Loy Woodring doesn't think his accomplishments are all that great - but he hopes he can inspire others to do the same thing.
For more than 60 years Woodring, 86, has only missed Sunday school twice at Springway Baptist Church.
"I missed a time or two because of snow but on those days I went to other churches," said Woodring, who also missed a service when his wife Inez fell ill. "But after we got back from the hospital I met with some people here at the church, gave my tithe and said a prayer. I don't usually make too much out of it.
"I didn't start off to make a record; I'm just trying to follow Christ the best I know how. I don't tell this often but if it will encourage somebody, I'm willing to share it."
Woodring also missed once because he had the mumps.
In celebration of his accomplishments, members of Springway Baptist presented Woodring with a plaque in July for his longtime attendance. Prior to the plaque, the church always gave Woodring a pin denoting the year of attendance.
This year when church secretary Margaret Lipscomb called the company that made the pins, they said they don't make pins honoring attendance of more than 59 years.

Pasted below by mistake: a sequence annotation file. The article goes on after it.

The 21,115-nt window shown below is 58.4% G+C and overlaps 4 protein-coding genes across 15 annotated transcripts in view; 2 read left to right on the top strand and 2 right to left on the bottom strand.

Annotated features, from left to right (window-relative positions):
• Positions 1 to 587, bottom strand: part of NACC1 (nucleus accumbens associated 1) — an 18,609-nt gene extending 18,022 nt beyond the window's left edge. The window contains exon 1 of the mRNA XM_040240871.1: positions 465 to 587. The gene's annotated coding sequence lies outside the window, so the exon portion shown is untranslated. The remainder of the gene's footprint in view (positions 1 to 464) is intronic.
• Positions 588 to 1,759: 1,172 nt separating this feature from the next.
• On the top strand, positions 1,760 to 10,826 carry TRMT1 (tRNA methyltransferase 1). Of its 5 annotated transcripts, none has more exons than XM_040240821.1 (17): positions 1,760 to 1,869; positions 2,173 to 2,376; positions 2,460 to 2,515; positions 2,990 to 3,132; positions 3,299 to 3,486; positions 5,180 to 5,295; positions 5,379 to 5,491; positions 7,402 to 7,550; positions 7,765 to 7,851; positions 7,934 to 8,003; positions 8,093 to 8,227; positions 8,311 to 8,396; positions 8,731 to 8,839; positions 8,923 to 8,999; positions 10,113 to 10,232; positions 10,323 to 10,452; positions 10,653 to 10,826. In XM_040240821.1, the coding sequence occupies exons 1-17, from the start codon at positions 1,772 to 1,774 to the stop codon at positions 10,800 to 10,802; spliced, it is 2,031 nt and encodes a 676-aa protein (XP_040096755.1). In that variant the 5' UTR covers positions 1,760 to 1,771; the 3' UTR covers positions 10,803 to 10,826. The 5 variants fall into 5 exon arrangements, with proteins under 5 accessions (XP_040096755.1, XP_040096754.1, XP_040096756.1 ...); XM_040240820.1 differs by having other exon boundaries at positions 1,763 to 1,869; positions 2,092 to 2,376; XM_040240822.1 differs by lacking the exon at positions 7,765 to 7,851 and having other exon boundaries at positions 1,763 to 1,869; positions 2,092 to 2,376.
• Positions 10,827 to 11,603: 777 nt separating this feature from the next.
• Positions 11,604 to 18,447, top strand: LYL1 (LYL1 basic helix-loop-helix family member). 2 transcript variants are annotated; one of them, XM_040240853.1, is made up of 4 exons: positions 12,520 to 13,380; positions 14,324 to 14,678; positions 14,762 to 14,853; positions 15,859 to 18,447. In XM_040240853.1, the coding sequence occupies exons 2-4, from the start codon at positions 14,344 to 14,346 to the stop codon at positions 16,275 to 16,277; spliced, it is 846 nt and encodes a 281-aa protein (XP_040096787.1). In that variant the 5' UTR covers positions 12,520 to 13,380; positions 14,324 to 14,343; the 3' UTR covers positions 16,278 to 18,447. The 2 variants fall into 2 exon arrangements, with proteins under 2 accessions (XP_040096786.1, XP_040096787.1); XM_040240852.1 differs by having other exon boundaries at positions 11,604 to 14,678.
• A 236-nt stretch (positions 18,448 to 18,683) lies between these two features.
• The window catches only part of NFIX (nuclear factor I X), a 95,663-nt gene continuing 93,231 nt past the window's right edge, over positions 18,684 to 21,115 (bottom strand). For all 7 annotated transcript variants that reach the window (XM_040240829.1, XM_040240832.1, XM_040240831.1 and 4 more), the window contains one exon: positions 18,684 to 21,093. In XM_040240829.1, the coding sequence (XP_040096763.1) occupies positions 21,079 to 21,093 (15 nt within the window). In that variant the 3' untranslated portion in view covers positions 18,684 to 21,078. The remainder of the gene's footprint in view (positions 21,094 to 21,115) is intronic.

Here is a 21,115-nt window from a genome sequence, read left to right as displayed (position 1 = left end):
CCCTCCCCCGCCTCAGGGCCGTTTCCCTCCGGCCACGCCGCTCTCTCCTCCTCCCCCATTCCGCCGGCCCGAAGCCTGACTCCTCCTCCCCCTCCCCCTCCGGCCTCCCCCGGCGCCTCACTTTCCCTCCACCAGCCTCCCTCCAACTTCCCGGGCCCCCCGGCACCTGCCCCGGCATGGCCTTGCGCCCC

"We called the company that makes the pins and we even went to bookstores," Lipscomb said. "They said they had quit doing this and they hadn't remembered ever making one that's a 60-year pin. And we said we have to do something so we came up with the idea of the plaque."
Before Woodring became a Christian in 1947, he served in the Army in World War II. He was awarded the Purple Heart for his service after he was shot in the head. The bullet grazed his skull and left a cut on one side of his head, he said.
"I read the Bible before I was in the Army and yet I went through the war without being saved.
"One day we lost from around 40 men to 11 and my platoon. I was the only one I heard pray and I wasn't even Christian. And that scares me today. I worry about it even today because if I'd had been a Christian myself I could have witnessed to some of them and might have changed their destiny."
But since then Woodring has served as a deacon, the Sunday school director and been on outreach visits.
Debbie Brewer, one of Woodring's daughters, said all these years her father has been an inspiration for her.
"It's just been kind of an example for us," she said. "This day and time it is very easy to let your spiritual priorities slip. There is so many things that you can be doing ... and he's just always made sure that we have personal relationships with Christ. And he has always led more by example than by words."
The Woodrings also have another daughter, Gaye Cronin of Gainesville.
Brewer said through the years her father not missing church has become a family priority.
"He made it a conscious decision that it was his priority, and the family supported him in it," she said. "It was just amazing that he was able to do that all these years and is still doing it."